How Your PR Team Can Prepare for 2013

A Poway businesswoman offers five tips to help you achieve the best results in the new year.

As yet another year comes to an end, it’s not only a time for company holiday parties, but it’s also a time to start preparing for 2013. As a PR professional, there’s a lot of planning that’s required to achieve the greatest success. There’s a lot to be covered and some items tend to get overlooked or some companies don’t get started early enough.

I encourage PR agencies and departments to get a jumpstart on this process if you haven’t done so already. Here are five items to review as we enter the new year.

  1. Research editorial calendars. While this might be one of the most time consuming tasks, it’s also one of the most important. Companies want to make sure that their experts are front and center on topics that apply to their business. Make a list of all the publications that are of interest to your company, review their editorial calendars for 2013 and create a master calendar for all the publications well in advance so you don’t miss any important dates or topics. Remember, you may need to pitch reporters on those topics at least two months in advance.
  2. Make outreach efforts. This is the time of the year when I’m getting ready to reach out to reporters that I worked with in 2012 and remind them about experts we have available to contribute to any breaking news stories. For example, lets say Facebook just made a big announcement about a new change that will affect businesses. Not only are PR professionals responsible for reaching out immediately on those stories to offer their experts, but we want those reporters to have a list of contacts in their back pocket that they can turn to on the fly. Depending on the publication, reporters are pitched by numerous PR professionals so it doesn’t hurt to send a quick note re-introducing yourself and let them know what you can bring to the table.
  3. Investigate associations. Perhaps your company is looking to land a client in a specific industry in 2013. I encourage organizations to review their target list of potential clients and look at the various associations they participate in. This is a great way to get your foot in the door and also learn more about that industry.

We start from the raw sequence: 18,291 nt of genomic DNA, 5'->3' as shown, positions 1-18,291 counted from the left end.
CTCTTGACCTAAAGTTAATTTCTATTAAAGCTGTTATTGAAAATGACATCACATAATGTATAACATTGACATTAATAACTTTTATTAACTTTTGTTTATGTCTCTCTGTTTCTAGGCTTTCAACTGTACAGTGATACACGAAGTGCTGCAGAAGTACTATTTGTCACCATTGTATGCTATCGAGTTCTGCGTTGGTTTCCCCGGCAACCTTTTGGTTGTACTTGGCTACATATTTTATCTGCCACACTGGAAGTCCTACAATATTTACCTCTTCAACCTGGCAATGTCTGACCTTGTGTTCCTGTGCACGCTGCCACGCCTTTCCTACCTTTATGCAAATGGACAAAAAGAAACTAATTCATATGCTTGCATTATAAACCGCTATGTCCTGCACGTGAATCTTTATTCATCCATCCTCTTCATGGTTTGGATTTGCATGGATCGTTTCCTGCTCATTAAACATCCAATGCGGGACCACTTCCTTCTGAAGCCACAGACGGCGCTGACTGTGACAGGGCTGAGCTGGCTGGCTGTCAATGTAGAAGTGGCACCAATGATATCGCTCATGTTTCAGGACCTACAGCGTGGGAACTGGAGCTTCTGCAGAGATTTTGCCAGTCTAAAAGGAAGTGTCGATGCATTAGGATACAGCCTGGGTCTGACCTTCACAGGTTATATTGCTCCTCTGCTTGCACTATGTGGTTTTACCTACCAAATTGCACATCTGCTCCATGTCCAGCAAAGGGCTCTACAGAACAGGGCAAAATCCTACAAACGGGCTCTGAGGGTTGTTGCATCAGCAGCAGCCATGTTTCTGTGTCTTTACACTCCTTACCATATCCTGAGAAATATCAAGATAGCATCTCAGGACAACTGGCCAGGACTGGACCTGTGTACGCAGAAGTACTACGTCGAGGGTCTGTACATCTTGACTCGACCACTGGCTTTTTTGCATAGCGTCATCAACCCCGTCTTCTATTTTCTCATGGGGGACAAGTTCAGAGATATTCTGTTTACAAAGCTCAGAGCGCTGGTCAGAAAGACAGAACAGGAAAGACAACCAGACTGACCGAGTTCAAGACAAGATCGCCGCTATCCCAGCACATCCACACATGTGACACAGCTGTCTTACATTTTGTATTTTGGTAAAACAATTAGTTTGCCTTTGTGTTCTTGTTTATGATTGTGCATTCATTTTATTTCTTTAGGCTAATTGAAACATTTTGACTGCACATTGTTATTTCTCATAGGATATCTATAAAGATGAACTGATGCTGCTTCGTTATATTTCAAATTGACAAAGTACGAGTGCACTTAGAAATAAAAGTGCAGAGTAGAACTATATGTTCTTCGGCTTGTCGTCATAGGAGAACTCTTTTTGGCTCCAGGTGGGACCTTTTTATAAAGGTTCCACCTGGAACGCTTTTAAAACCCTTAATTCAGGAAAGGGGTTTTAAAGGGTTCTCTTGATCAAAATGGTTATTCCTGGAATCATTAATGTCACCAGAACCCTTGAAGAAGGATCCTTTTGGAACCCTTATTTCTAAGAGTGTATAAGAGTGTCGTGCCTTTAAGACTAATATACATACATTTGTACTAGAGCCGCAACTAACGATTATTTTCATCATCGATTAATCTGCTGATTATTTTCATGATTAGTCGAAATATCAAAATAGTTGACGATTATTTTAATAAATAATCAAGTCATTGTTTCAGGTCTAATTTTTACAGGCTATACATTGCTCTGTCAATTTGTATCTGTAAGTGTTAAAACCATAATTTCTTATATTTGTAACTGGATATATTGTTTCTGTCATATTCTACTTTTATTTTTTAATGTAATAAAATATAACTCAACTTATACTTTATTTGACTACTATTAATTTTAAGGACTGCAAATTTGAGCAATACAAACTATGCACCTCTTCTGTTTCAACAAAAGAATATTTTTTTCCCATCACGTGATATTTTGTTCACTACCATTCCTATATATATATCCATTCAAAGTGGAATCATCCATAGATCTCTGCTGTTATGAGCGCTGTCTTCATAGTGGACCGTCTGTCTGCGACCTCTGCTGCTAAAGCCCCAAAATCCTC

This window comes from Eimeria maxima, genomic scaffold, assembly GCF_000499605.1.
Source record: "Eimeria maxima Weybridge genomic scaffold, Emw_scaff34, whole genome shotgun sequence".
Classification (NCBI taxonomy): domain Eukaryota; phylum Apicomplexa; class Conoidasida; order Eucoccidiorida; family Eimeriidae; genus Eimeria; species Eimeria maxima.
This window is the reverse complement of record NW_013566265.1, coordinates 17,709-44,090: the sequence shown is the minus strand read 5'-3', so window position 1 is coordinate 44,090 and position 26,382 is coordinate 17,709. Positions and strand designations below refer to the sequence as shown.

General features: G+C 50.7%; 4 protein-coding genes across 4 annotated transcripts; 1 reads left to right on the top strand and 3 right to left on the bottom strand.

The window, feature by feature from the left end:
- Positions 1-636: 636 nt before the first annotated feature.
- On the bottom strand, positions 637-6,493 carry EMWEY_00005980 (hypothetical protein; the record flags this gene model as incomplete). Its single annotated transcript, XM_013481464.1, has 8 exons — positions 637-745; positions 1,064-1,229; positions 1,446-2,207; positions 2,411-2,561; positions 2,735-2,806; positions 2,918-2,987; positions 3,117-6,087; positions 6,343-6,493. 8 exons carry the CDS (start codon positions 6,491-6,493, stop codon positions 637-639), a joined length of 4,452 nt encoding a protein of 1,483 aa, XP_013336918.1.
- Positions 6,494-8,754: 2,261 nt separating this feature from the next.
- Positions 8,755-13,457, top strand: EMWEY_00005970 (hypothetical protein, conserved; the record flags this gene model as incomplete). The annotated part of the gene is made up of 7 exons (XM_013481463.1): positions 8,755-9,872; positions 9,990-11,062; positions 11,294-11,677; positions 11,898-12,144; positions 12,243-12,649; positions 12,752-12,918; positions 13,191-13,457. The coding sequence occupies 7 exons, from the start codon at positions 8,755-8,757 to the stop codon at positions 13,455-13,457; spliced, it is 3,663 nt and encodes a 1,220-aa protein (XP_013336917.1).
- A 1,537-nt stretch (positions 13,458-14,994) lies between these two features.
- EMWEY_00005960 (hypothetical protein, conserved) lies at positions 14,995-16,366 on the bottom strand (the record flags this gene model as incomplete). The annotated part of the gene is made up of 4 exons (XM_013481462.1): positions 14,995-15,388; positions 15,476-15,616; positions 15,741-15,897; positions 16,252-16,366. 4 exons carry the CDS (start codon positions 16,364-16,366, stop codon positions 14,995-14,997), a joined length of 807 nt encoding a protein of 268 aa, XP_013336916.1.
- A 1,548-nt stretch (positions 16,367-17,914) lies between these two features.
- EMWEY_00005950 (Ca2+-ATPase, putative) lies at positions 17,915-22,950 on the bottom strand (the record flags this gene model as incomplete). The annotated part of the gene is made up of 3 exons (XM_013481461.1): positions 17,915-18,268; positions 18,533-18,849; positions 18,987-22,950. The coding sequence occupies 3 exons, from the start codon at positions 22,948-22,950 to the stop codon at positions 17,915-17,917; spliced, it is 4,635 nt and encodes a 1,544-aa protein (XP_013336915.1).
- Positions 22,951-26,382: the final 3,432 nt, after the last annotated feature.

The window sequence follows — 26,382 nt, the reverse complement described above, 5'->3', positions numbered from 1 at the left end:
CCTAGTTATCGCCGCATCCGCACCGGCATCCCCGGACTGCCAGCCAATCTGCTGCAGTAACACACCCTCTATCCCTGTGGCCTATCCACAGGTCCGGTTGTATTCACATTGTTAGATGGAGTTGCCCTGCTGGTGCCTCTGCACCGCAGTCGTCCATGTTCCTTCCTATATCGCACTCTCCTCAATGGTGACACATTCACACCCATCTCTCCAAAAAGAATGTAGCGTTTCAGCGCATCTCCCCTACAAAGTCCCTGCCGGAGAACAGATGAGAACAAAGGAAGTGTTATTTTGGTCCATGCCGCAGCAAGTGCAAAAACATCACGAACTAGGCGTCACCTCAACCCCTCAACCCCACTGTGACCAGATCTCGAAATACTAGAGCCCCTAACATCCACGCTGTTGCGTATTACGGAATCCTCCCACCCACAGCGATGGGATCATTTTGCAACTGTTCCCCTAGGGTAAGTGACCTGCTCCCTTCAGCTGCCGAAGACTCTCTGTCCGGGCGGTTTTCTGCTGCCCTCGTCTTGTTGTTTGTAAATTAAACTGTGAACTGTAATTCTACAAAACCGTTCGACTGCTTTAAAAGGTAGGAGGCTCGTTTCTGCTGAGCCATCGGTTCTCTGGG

4. Review your contacts. While researching editorial calendars is very time consuming, updating contacts takes just as much effort. One thing I’ve learned over the years is that reporters change quite often—whether they move to a new publication or cover a new beat. At the end of each year, I visit the websites for the top publications that we work with and review their staff list and ensure the information we have is correct before I pitch a reporter or send them a press release.
  5. Research awards and conferences.  It’s always a good idea for PR pros to keep a running list of the awards they apply for each year so they can update the deadlines to ensure they don’t miss anything. The beginning of the year is also a good time to research any new awards. In addition, examine the trade shows and conferences that clients are considering attending and might be interested in speaking at. For major events, they typically request speaker submissions months in advance so getting a jump start on this is imperative. 

While there are certainly other important items on your checklist to go over such as reviewing your social media and email marketing strategy, these five items are a must and PR professionals should revisit them each year to help achieve the greatest success before entering the new year. Best of luck to everyone in 2013!


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